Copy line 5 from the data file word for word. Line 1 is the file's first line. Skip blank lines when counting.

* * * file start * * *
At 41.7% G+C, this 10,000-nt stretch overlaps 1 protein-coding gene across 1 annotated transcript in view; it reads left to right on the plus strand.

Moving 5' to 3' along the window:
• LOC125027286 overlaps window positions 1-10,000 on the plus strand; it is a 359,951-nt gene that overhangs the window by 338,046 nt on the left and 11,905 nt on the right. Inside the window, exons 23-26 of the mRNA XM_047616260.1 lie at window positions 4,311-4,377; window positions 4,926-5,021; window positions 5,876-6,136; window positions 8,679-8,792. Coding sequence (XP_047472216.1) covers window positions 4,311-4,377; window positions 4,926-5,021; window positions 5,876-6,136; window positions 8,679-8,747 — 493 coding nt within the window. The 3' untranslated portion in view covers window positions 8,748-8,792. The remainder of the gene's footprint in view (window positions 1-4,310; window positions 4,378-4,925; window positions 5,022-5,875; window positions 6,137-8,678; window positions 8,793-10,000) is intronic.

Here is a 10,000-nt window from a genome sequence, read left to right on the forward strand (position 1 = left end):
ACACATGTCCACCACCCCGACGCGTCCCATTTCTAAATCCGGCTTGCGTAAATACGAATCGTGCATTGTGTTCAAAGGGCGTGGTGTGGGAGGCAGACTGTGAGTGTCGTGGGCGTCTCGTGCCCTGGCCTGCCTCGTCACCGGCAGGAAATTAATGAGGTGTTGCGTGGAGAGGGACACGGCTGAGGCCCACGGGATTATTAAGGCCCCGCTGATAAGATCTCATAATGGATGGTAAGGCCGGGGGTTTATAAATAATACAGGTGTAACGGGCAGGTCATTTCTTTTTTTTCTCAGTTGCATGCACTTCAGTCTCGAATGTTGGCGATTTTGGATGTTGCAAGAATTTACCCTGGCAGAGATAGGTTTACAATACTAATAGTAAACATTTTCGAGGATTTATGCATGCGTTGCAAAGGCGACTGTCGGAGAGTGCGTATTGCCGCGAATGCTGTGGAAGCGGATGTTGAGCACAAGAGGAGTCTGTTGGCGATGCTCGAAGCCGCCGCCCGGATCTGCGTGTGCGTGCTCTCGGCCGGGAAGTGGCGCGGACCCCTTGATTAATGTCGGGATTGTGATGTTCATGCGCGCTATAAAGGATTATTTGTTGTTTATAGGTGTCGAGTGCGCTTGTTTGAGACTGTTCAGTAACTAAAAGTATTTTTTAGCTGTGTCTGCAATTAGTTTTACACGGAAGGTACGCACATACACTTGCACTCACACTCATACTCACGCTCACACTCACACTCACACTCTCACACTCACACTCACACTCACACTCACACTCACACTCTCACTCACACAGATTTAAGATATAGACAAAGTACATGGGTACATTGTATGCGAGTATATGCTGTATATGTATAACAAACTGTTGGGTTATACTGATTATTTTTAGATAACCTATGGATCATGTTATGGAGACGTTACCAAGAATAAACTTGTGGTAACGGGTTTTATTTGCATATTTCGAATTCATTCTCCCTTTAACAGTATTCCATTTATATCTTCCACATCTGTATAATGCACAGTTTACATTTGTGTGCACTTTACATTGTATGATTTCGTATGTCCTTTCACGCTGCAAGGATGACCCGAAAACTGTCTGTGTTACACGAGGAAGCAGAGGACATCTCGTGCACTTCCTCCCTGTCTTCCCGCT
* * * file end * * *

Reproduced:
ACACATGTCCACCACCCCGACGCGTCCCATTTCTAAATCCGGCTTGCGTAAATACGAATCGTGCATTGTGTTCAAAGGGCGTGGTGTGGGAGGCAGACTGTGAGTGTCGTGGGCGTCTCGTGCCCTGGCCTGCCTCGTCACCGGCAGGAAATTAATGAGGTGTTGCGTGGAGAGGGACACGGCTGAGGCCCACGGGATTATTAAGGCCCCGCTGATAAGATCTCATAATGGATGGTAAGGCCGGGGGTTTATAAATAATACAGGTGTAACGGGCAGGTCATTTCTTTTTTTTCTCAGTTGCATGCACTTCAGTCTCGAATGTTGGCGATTTTGGATGTTGCAAGAATTTACCCTGGCAGAGATAGGTTTACAATACTAATAGTAAACATTTTCGAGGATTTATGCATGCGTTGCAAAGGCGACTGTCGGAGAGTGCGTATTGCCGCGAATGCTGTGGAAGCGGATGTTGAGCACAAGAGGAGTCTGTTGGCGATGCTCGAAGCCGCCGCCCGGATCTGCGTGTGCGTGCTCTCGGCCGGGAAGTGGCGCGGACCCCTTGATTAATGTCGGGATTGTGATGTTCATGCGCGCTATAAAGGATTATTTGTTGTTTATAGGTGTCGAGTGCGCTTGTTTGAGACTGTTCAGTAACTAAAAGTATTTTTTAGCTGTGTCTGCAATTAGTTTTACACGGAAGGTACGCACATACACTTGCACTCACACTCATACTCACGCTCACACTCACACTCACACTCTCACACTCACACTCACACTCACACTCACACTCACACTCTCACTCACACAGATTTAAGATATAGACAAAGTACATGGGTACATTGTATGCGAGTATATGCTGTATATGTATAACAAACTGTTGGGTTATACTGATTATTTTTAGATAACCTATGGATCATGTTATGGAGACGTTACCAAGAATAAACTTGTGGTAACGGGTTTTATTTGCATATTTCGAATTCATTCTCCCTTTAACAGTATTCCATTTATATCTTCCACATCTGTATAATGCACAGTTTACATTTGTGTGCACTTTACATTGTATGATTTCGTATGTCCTTTCACGCTGCAAGGATGACCCGAAAACTGTCTGTGTTACACGAGGAAGCAGAGGACATCTCGTGCACTTCCTCCCTGTCTTCCCGCT